Service Animals, Emotional Support, and Guide Dogs9806676
Sadly, some individuals are asking whether "service animal" laws are being abused by those that want to scam the system.
There have been news stories, articles, opinion pieces and other editorials where people rant and complain about people they feel to be abusing the system. You hear some complain that they to sit near your pet dog at a restaurant that they don't believe can be a "real" service dog, or others complain that their neighbors possess a pet inside a "no pet" building simply because they claimed the pet is how to ask doctor for emotional support animal.
A number of the commentary has an indignant tone, and a few people are downright angry.
How can this affect those that legitimately own and use a service animal to better their lives? In many ways.
For one, it could it harder to navigate bureaucracy of the world when your claim of the disability as well as your service or emotional support animal's status is questioned. If a landlord or company owner has heard negative stories claiming that many people are abusing the device, it can cause these phones look suspiciously in any way claimants.
Some landlord and companies have begun seeking proof of status, even though asking for written or any other evidence might not be legal, and even though many owners of legitimate service animals and emotional support animals have not taken advantage of registering them, and thus have no such documentation to produce.
It is the suspicious attitude and illegal demands of some landlords and business people that make registrations services just like the Service Animal Registry of California so important legitimate owners.
Although registration is optional, it can benefit shortcut the housing rental and business access issues once the owner can produce a simple document that may often satisfy the owner or landlord. Also, when utilizing public spaces, it is often easier to hand over a document using a simple sentence stating, "This is really a service animal" and letting the other party see the information, instead of having a long-winded protracted conversation (or even worse, argument) in public places, with onlookers listening in and gathering around the discussion.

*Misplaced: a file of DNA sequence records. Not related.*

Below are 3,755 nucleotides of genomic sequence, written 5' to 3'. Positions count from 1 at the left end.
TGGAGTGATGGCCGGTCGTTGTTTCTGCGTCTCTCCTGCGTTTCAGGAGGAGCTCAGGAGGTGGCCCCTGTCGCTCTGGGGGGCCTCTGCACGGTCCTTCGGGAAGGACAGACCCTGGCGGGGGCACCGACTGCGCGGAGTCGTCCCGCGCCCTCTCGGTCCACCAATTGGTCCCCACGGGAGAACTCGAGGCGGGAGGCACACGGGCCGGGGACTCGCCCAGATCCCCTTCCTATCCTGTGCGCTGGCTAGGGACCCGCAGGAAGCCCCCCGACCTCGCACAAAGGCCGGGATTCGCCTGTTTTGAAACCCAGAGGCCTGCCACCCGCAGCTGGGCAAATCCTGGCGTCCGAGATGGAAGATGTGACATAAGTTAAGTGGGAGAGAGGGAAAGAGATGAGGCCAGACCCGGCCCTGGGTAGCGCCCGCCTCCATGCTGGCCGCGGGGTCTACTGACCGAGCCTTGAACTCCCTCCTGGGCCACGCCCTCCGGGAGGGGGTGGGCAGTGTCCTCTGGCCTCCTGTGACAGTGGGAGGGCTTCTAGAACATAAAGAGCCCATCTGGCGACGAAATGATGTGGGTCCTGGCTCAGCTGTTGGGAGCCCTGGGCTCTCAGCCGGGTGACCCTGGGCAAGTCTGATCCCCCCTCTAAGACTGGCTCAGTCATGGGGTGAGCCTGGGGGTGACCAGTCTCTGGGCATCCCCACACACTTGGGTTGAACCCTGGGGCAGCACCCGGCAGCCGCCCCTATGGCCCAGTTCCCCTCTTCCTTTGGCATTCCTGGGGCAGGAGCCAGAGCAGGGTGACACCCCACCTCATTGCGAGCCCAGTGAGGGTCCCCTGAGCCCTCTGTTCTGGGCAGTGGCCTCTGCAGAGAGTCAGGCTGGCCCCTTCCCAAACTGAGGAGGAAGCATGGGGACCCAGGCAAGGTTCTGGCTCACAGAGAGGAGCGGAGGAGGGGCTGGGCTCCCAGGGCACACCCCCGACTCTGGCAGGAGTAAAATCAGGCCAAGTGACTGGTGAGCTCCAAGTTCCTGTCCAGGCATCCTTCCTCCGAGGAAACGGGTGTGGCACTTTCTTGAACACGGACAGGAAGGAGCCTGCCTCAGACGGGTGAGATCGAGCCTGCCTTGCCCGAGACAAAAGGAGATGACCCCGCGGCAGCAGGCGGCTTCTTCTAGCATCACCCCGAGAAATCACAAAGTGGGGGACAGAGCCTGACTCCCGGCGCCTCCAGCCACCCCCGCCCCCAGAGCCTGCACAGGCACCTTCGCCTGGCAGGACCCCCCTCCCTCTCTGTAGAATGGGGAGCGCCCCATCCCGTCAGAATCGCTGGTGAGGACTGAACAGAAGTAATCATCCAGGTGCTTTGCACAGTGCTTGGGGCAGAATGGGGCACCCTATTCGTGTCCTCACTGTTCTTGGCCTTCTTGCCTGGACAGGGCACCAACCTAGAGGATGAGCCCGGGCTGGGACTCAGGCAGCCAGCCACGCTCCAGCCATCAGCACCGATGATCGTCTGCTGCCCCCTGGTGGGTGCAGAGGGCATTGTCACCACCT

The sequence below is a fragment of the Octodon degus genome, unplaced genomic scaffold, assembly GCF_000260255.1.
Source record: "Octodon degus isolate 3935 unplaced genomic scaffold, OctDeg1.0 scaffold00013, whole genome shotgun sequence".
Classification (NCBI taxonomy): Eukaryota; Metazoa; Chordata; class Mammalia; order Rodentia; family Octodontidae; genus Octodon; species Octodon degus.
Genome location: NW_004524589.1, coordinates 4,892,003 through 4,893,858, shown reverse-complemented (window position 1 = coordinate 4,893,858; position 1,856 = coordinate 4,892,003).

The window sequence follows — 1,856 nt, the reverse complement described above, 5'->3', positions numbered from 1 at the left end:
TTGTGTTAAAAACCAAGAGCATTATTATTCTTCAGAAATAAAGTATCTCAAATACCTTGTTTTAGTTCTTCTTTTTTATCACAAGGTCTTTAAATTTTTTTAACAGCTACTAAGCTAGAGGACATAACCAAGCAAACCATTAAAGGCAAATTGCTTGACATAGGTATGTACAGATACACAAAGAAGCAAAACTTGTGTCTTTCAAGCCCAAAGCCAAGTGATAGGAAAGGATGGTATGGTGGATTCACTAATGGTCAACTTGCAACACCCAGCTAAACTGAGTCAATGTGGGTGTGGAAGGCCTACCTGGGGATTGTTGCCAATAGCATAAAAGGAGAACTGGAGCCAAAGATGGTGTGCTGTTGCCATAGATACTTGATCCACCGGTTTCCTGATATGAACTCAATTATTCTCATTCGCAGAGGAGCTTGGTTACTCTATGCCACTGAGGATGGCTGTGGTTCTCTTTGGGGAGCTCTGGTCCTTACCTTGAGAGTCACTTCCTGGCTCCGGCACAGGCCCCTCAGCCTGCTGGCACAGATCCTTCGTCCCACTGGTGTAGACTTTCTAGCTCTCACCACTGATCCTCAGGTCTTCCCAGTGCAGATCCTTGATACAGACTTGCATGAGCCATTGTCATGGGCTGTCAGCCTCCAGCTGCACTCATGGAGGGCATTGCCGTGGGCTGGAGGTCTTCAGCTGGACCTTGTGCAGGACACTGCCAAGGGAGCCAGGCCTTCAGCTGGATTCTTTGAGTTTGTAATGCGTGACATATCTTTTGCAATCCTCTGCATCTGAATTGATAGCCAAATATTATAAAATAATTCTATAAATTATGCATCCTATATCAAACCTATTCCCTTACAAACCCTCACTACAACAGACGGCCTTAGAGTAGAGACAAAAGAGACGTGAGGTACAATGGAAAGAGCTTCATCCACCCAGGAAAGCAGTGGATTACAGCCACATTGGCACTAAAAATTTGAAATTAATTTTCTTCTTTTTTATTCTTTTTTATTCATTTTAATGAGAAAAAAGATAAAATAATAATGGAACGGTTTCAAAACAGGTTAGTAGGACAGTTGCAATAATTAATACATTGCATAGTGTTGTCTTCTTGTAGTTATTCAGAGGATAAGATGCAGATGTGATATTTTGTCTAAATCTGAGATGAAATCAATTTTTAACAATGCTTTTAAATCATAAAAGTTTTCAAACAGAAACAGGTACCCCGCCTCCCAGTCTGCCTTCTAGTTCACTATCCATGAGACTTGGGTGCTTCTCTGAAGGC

So, do some people scam the system, or game regulations? Sadly, the answer then is "probably yes." In life, there is always room for abuse and people can try to take advantage of many systems that people as a society set up to protect the rights of those that need such protection. As an example, many drivers falsely display disabled parking placards to benefit from free and convenient parking. Not to mention the number of folks who lie on their tax returns, claim improper tax deductions, abuse store return policies, or do other bad acts.
However that percentage of abuse, which in the area of service animal laws is hopefully small, is arguably a very small price to pay when compared to the higher purpose of promoting access and equality for all.
In the end, you cannot control any system to really make it 100% abuse proof. So tolerating the few individuals who scam service animal laws may be the price we gladly pay to ensure that the disabled within the great condition of California have equal access under law.